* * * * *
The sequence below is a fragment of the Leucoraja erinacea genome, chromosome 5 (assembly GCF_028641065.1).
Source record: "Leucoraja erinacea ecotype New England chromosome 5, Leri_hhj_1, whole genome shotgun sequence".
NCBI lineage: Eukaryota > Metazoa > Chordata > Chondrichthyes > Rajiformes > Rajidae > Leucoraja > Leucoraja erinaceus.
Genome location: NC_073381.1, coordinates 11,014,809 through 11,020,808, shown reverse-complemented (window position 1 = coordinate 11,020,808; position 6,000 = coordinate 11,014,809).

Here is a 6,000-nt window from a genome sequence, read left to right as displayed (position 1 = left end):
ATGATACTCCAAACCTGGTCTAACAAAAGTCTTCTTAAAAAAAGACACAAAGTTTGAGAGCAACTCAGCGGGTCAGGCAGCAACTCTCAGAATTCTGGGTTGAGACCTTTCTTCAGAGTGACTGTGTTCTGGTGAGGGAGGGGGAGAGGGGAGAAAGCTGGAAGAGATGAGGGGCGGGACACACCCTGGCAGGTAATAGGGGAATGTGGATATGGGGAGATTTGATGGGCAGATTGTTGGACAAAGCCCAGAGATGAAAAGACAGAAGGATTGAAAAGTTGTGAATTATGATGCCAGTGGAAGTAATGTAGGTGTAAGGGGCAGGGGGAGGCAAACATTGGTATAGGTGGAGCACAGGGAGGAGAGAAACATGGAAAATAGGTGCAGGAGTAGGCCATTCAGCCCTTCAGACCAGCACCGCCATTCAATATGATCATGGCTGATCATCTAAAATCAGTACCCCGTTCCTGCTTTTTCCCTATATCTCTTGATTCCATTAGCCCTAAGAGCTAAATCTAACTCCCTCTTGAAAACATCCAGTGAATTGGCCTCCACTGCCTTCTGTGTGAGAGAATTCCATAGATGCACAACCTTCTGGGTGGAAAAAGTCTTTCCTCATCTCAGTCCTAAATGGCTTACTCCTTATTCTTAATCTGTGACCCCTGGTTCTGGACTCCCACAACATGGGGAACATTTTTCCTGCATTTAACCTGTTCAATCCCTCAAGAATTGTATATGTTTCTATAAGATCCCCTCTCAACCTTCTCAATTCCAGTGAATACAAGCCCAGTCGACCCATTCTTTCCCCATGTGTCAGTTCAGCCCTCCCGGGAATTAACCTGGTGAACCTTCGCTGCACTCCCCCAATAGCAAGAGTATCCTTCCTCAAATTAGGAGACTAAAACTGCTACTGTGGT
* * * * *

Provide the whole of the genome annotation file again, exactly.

The sequence below is a fragment of the Leucoraja erinacea genome, chromosome 5 (assembly GCF_028641065.1).
Source record: "Leucoraja erinacea ecotype New England chromosome 5, Leri_hhj_1, whole genome shotgun sequence".
NCBI lineage: Eukaryota > Metazoa > Chordata > Chondrichthyes > Rajiformes > Rajidae > Leucoraja > Leucoraja erinaceus.
Genome location: NC_073381.1, coordinates 11,014,809 through 11,020,808, shown reverse-complemented (window position 1 = coordinate 11,020,808; position 6,000 = coordinate 11,014,809).

Here is a 6,000-nt window from a genome sequence, read left to right as displayed (position 1 = left end):
ATGATACTCCAAACCTGGTCTAACAAAAGTCTTCTTAAAAAAAGACACAAAGTTTGAGAGCAACTCAGCGGGTCAGGCAGCAACTCTCAGAATTCTGGGTTGAGACCTTTCTTCAGAGTGACTGTGTTCTGGTGAGGGAGGGGGAGAGGGGAGAAAGCTGGAAGAGATGAGGGGCGGGACACACCCTGGCAGGTAATAGGGGAATGTGGATATGGGGAGATTTGATGGGCAGATTGTTGGACAAAGCCCAGAGATGAAAAGACAGAAGGATTGAAAAGTTGTGAATTATGATGCCAGTGGAAGTAATGTAGGTGTAAGGGGCAGGGGGAGGCAAACATTGGTATAGGTGGAGCACAGGGAGGAGAGAAACATGGAAAATAGGTGCAGGAGTAGGCCATTCAGCCCTTCAGACCAGCACCGCCATTCAATATGATCATGGCTGATCATCTAAAATCAGTACCCCGTTCCTGCTTTTTCCCTATATCTCTTGATTCCATTAGCCCTAAGAGCTAAATCTAACTCCCTCTTGAAAACATCCAGTGAATTGGCCTCCACTGCCTTCTGTGTGAGAGAATTCCATAGATGCACAACCTTCTGGGTGGAAAAAGTCTTTCCTCATCTCAGTCCTAAATGGCTTACTCCTTATTCTTAATCTGTGACCCCTGGTTCTGGACTCCCACAACATGGGGAACATTTTTCCTGCATTTAACCTGTTCAATCCCTCAAGAATTGTATATGTTTCTATAAGATCCCCTCTCAACCTTCTCAATTCCAGTGAATACAAGCCCAGTCGACCCATTCTTTCCCCATGTGTCAGTTCAGCCCTCCCGGGAATTAACCTGGTGAACCTTCGCTGCACTCCCCCAATAGCAAGAGTATCCTTCCTCAAATTAGGAGACTAAAACTGCTACTGTGGT